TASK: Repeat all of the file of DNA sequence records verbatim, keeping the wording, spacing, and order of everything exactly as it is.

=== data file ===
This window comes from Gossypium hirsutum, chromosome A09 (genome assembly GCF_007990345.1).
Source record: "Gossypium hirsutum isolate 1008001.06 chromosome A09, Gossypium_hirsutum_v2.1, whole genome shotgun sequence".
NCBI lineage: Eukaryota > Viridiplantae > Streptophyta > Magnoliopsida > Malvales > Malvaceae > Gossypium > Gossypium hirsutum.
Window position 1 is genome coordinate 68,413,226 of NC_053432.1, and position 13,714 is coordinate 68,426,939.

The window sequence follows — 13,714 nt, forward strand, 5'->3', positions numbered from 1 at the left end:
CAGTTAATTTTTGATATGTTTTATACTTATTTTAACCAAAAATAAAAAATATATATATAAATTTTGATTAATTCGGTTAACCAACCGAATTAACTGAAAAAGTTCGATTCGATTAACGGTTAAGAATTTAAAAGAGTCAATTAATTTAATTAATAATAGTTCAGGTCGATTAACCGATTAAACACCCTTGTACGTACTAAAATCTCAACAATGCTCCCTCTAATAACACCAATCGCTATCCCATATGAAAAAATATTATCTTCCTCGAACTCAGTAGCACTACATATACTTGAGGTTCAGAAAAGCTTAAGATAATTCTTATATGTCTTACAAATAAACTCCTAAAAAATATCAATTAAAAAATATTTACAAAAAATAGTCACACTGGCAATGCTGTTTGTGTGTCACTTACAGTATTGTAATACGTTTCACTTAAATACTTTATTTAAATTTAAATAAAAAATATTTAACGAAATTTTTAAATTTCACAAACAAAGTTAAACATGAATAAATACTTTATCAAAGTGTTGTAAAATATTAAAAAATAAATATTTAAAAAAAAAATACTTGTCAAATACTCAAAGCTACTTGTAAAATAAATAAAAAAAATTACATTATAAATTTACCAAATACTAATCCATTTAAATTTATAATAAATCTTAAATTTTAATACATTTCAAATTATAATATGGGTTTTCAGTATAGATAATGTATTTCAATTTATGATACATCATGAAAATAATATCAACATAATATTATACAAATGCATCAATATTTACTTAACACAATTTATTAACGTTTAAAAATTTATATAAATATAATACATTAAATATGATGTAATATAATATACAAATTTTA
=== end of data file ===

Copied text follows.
This window comes from Gossypium hirsutum, chromosome A09 (genome assembly GCF_007990345.1).
Source record: "Gossypium hirsutum isolate 1008001.06 chromosome A09, Gossypium_hirsutum_v2.1, whole genome shotgun sequence".
NCBI lineage: Eukaryota > Viridiplantae > Streptophyta > Magnoliopsida > Malvales > Malvaceae > Gossypium > Gossypium hirsutum.
Window position 1 is genome coordinate 68,413,226 of NC_053432.1, and position 13,714 is coordinate 68,426,939.

The window sequence follows — 13,714 nt, forward strand, 5'->3', positions numbered from 1 at the left end:
CAGTTAATTTTTGATATGTTTTATACTTATTTTAACCAAAAATAAAAAATATATATATAAATTTTGATTAATTCGGTTAACCAACCGAATTAACTGAAAAAGTTCGATTCGATTAACGGTTAAGAATTTAAAAGAGTCAATTAATTTAATTAATAATAGTTCAGGTCGATTAACCGATTAAACACCCTTGTACGTACTAAAATCTCAACAATGCTCCCTCTAATAACACCAATCGCTATCCCATATGAAAAAATATTATCTTCCTCGAACTCAGTAGCACTACATATACTTGAGGTTCAGAAAAGCTTAAGATAATTCTTATATGTCTTACAAATAAACTCCTAAAAAATATCAATTAAAAAATATTTACAAAAAATAGTCACACTGGCAATGCTGTTTGTGTGTCACTTACAGTATTGTAATACGTTTCACTTAAATACTTTATTTAAATTTAAATAAAAAATATTTAACGAAATTTTTAAATTTCACAAACAAAGTTAAACATGAATAAATACTTTATCAAAGTGTTGTAAAATATTAAAAAATAAATATTTAAAAAAAAAATACTTGTCAAATACTCAAAGCTACTTGTAAAATAAATAAAAAAAATTACATTATAAATTTACCAAATACTAATCCATTTAAATTTATAATAAATCTTAAATTTTAATACATTTCAAATTATAATATGGGTTTTCAGTATAGATAATGTATTTCAATTTATGATACATCATGAAAATAATATCAACATAATATTATACAAATGCATCAATATTTACTTAACACAATTTATTAACGTTTAAAAATTTATATAAATATAATACATTAAATATGATGTAATATAATATACAAATTTTA